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Competition - The Tracker


- In Venice Rolf De Heer's new film: an accusatory finger pointed on the cruel and bloody period of Australian history

Competition - The Tracker

You could be mistaken for thinking that this is a western by Sergio Leone but it’s the Australian outback. A land of a deep red colour that burns under the cruel Australian sun and seems full of the blood of victims it is impossible to forget. Australia’s bloody recent past is the subject of Rolf De Heers latest film, The Tracker, screened in competition. Set in 1922 in the Australian outback, three whites are hunting a black jail escapee, with the help of a mysterious Aborigenal tracker who is not what he appears to be. This was a particularly cruel and bloody period of Australian history when Native Australians were murdered without a second thought. De Heer wrote the screenplay ten years ago, but the project was shelved until the Adelaide Arts Festival came up with funding. After several rewrites during filmmaking, the story gradually changed from a thriller to a more politically oriented film that does not hesitate to point an accusatory finger. Indulgence is not a feature of this “on the road” journey through a torrid landscape where the tracks of earlier visitors are hidden by bushes and stones. indulgent film. “This is not the right way to solve this problem. The past is past but my film may be useful for people to come up with a new solution,” said the director. “In Australia we still have to come to terms with our history if we are to build a new reality.” Australian history is full of authentic massacres made more terrible by De Heers’ skill in telling a story: instead of the bloody aftermath of killing, he shows us original paintings where the brutality is accentuated by strong colours and the two-dimensional figures. He also uses music: an important component of Aboriginal society used for storytelling and keeping traditions and beliefs alive, especially through songs. “I felt that dialogue and the action were not sufficient to tell the whole story of these four protagonists so I used original music by Graham Tardif and the Aboriginal songs by Archie Roach were meant to make the content easier to understand or even “subvert” it. Cast member, Damon Gameau who makes his acting debut in Tracker says this film contains an important message for everybody. “It is important for my generation to find a common ground for reconciliation with the world and the Aboriginal culture.”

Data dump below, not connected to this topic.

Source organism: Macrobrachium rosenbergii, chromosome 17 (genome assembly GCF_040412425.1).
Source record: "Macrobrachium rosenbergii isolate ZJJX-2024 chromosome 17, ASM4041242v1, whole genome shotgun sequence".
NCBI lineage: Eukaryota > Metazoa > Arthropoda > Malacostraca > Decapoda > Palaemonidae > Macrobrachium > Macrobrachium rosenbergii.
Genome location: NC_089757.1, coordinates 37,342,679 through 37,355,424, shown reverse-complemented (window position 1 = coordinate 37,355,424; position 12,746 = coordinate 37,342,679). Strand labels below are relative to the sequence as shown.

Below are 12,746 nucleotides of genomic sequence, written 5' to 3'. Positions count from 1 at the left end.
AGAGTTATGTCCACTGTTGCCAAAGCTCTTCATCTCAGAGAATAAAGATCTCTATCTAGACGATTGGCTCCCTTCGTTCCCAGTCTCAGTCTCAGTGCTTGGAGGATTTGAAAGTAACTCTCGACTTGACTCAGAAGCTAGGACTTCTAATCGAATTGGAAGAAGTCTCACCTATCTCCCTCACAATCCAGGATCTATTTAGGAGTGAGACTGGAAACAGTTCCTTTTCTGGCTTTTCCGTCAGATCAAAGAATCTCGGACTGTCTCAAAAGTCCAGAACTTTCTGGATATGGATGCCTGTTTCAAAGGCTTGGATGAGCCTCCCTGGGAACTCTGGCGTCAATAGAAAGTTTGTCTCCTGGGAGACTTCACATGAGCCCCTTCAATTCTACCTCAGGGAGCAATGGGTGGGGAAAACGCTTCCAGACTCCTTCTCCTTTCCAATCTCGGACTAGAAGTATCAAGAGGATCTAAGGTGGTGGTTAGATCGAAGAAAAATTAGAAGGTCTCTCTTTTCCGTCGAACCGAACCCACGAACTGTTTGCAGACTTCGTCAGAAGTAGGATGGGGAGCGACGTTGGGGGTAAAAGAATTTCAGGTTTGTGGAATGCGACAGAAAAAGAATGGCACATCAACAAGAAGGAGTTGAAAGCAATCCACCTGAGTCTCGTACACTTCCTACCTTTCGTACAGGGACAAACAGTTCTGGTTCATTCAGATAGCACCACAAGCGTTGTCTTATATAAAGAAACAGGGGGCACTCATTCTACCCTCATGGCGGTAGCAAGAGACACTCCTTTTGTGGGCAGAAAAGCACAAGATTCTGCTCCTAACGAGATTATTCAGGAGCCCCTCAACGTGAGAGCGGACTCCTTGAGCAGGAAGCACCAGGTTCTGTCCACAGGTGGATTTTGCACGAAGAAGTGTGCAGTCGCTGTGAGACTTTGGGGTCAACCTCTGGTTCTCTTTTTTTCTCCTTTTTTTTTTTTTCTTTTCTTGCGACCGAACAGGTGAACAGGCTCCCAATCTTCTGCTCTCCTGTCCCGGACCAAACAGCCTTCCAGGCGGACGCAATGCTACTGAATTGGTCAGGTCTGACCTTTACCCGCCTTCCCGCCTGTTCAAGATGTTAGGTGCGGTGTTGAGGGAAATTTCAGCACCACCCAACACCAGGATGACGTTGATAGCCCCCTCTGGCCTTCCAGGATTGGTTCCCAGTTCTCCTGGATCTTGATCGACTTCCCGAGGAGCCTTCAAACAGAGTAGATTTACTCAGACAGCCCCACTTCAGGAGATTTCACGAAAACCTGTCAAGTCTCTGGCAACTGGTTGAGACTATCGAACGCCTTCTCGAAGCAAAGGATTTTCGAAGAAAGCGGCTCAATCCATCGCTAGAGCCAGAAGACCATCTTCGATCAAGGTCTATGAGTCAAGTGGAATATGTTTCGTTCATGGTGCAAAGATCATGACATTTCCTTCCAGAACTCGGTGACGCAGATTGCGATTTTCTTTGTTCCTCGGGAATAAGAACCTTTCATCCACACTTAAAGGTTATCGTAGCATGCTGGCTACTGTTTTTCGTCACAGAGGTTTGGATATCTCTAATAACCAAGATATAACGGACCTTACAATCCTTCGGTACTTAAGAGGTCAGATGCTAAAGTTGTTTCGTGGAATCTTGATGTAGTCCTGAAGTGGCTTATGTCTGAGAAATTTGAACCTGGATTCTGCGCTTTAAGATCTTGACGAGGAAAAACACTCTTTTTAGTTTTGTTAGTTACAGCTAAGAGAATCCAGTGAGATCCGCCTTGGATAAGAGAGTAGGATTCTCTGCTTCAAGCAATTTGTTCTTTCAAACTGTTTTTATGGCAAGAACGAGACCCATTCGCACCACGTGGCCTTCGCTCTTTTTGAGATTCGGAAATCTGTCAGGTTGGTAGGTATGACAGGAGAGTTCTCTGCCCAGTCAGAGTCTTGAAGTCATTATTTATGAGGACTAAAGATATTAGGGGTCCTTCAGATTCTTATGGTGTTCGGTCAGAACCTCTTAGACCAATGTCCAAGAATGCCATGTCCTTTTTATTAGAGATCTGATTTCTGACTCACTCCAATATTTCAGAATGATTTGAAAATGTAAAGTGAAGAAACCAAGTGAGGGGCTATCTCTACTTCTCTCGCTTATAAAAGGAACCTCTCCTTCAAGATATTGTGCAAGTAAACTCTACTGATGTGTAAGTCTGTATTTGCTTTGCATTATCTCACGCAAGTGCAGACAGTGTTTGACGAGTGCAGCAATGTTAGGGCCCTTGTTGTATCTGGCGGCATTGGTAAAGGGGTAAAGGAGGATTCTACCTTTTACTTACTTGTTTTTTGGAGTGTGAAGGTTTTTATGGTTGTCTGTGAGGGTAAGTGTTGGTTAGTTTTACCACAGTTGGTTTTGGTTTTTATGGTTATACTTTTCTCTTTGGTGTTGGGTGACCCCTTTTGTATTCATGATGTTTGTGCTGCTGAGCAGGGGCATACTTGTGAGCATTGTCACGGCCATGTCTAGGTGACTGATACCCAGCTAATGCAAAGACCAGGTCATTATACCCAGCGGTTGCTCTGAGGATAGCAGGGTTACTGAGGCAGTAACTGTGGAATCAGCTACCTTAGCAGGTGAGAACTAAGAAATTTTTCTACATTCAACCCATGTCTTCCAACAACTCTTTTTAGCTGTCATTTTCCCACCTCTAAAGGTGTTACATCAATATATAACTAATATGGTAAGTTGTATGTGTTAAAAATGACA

Italy’s Domenico Procacci who co-produced The Tracker said that he was “convinced this film will touch the emotions of many people despite the fact that is centres on a world that is unknown to many of us. Given all the problems associated with immigration, it is more and more difficult for people of different races to live together in harmony.”

(Translated from Italian)

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